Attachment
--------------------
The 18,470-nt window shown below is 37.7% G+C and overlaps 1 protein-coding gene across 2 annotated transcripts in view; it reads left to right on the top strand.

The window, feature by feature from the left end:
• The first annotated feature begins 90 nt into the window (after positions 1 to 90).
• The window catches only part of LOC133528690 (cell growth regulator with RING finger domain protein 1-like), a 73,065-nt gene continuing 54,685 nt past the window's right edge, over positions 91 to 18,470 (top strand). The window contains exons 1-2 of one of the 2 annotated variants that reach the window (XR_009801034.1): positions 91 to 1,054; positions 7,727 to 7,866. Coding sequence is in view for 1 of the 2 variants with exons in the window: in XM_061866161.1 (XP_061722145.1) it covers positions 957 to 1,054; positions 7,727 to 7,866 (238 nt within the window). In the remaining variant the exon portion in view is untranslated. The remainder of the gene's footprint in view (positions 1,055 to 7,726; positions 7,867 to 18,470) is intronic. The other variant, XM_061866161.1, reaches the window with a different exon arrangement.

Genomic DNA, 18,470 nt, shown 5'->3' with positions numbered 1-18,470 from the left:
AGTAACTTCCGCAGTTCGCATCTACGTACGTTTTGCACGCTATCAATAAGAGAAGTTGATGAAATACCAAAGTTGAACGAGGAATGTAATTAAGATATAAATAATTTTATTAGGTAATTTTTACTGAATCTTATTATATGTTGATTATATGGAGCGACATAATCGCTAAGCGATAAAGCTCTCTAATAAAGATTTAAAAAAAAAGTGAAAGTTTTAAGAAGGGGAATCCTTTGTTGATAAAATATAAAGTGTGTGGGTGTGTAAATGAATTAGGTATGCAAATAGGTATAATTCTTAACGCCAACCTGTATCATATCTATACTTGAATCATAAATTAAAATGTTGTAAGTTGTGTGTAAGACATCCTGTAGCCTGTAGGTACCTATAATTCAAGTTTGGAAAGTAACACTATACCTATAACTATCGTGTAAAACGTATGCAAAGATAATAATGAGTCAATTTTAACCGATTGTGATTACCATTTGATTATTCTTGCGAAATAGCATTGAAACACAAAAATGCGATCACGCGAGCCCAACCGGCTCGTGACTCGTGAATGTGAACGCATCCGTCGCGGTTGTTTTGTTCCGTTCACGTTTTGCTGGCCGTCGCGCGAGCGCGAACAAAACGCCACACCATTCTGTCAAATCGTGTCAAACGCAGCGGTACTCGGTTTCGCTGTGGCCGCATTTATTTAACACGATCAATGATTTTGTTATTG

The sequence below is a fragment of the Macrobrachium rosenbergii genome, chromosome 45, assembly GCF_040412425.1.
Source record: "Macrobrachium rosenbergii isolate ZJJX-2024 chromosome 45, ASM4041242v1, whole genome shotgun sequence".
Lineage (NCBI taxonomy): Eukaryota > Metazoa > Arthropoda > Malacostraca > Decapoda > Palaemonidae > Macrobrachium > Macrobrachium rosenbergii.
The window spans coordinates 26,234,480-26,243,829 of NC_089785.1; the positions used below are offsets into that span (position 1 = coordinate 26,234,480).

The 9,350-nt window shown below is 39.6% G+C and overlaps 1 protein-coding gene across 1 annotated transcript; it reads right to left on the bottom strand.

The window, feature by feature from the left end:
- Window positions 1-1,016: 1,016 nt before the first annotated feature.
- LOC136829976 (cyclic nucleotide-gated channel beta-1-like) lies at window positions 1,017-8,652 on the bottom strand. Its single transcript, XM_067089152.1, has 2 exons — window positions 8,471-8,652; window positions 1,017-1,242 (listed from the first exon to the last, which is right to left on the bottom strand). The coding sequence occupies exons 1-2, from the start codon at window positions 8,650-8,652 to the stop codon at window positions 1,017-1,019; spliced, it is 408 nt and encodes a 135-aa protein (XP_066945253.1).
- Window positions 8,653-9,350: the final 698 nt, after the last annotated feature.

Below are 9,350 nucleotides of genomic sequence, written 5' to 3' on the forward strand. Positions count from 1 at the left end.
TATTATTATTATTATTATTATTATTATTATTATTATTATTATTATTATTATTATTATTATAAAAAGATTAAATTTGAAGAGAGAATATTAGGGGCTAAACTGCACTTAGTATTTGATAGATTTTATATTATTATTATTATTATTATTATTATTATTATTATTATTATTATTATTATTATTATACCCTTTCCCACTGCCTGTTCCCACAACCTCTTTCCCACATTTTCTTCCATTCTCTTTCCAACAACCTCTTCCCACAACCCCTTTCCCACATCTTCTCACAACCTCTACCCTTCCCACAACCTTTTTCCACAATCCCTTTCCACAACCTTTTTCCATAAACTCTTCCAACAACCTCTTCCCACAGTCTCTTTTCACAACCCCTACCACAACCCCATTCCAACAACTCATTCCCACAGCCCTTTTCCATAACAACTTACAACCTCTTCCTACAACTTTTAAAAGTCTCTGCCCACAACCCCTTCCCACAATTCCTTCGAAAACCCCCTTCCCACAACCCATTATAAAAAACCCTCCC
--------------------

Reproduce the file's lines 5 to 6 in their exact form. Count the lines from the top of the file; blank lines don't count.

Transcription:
Genomic DNA, 18,470 nt, shown 5'->3' with positions numbered 1-18,470 from the left:
AGTAACTTCCGCAGTTCGCATCTACGTACGTTTTGCACGCTATCAATAAGAGAAGTTGATGAAATACCAAAGTTGAACGAGGAATGTAATTAAGATATAAATAATTTTATTAGGTAATTTTTACTGAATCTTATTATATGTTGATTATATGGAGCGACATAATCGCTAAGCGATAAAGCTCTCTAATAAAGATTTAAAAAAAAAGTGAAAGTTTTAAGAAGGGGAATCCTTTGTTGATAAAATATAAAGTGTGTGGGTGTGTAAATGAATTAGGTATGCAAATAGGTATAATTCTTAACGCCAACCTGTATCATATCTATACTTGAATCATAAATTAAAATGTTGTAAGTTGTGTGTAAGACATCCTGTAGCCTGTAGGTACCTATAATTCAAGTTTGGAAAGTAACACTATACCTATAACTATCGTGTAAAACGTATGCAAAGATAATAATGAGTCAATTTTAACCGATTGTGATTACCATTTGATTATTCTTGCGAAATAGCATTGAAACACAAAAATGCGATCACGCGAGCCCAACCGGCTCGTGACTCGTGAATGTGAACGCATCCGTCGCGGTTGTTTTGTTCCGTTCACGTTTTGCTGGCCGTCGCGCGAGCGCGAACAAAACGCCACACCATTCTGTCAAATCGTGTCAAACGCAGCGGTACTCGGTTTCGCTGTGGCCGCATTTATTTAACACGATCAATGATTTTGTTATTG